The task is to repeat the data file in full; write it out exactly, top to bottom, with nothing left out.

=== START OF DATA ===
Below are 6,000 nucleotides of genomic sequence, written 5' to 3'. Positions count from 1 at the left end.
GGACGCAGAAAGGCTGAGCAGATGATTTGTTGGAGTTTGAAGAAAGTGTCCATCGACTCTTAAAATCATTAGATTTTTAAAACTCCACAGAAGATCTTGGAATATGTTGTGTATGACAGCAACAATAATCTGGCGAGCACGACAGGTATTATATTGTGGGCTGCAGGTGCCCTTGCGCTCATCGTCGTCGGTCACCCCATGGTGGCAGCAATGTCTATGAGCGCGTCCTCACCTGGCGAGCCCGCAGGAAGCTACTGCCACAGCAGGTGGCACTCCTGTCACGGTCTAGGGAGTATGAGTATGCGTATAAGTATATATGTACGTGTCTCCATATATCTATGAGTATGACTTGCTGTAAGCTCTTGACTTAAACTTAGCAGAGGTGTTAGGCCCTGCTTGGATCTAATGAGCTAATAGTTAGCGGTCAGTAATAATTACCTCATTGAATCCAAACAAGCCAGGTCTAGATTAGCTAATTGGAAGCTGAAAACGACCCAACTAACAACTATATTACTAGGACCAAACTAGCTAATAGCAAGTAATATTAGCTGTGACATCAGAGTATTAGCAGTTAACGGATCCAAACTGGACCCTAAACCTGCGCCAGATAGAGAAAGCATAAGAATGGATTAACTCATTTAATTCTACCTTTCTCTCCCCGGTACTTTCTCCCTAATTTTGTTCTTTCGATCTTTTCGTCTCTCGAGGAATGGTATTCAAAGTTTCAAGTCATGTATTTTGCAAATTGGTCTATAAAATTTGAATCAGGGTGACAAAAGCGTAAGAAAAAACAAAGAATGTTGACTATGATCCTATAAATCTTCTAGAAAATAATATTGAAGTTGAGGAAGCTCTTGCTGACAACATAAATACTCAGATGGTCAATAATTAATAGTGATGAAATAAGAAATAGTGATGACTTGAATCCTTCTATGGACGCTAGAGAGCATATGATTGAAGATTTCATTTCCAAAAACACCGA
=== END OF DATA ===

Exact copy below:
Below are 6,000 nucleotides of genomic sequence, written 5' to 3'. Positions count from 1 at the left end.
GGACGCAGAAAGGCTGAGCAGATGATTTGTTGGAGTTTGAAGAAAGTGTCCATCGACTCTTAAAATCATTAGATTTTTAAAACTCCACAGAAGATCTTGGAATATGTTGTGTATGACAGCAACAATAATCTGGCGAGCACGACAGGTATTATATTGTGGGCTGCAGGTGCCCTTGCGCTCATCGTCGTCGGTCACCCCATGGTGGCAGCAATGTCTATGAGCGCGTCCTCACCTGGCGAGCCCGCAGGAAGCTACTGCCACAGCAGGTGGCACTCCTGTCACGGTCTAGGGAGTATGAGTATGCGTATAAGTATATATGTACGTGTCTCCATATATCTATGAGTATGACTTGCTGTAAGCTCTTGACTTAAACTTAGCAGAGGTGTTAGGCCCTGCTTGGATCTAATGAGCTAATAGTTAGCGGTCAGTAATAATTACCTCATTGAATCCAAACAAGCCAGGTCTAGATTAGCTAATTGGAAGCTGAAAACGACCCAACTAACAACTATATTACTAGGACCAAACTAGCTAATAGCAAGTAATATTAGCTGTGACATCAGAGTATTAGCAGTTAACGGATCCAAACTGGACCCTAAACCTGCGCCAGATAGAGAAAGCATAAGAATGGATTAACTCATTTAATTCTACCTTTCTCTCCCCGGTACTTTCTCCCTAATTTTGTTCTTTCGATCTTTTCGTCTCTCGAGGAATGGTATTCAAAGTTTCAAGTCATGTATTTTGCAAATTGGTCTATAAAATTTGAATCAGGGTGACAAAAGCGTAAGAAAAAACAAAGAATGTTGACTATGATCCTATAAATCTTCTAGAAAATAATATTGAAGTTGAGGAAGCTCTTGCTGACAACATAAATACTCAGATGGTCAATAATTAATAGTGATGAAATAAGAAATAGTGATGACTTGAATCCTTCTATGGACGCTAGAGAGCATATGATTGAAGATTTCATTTCCAAAAACACCGA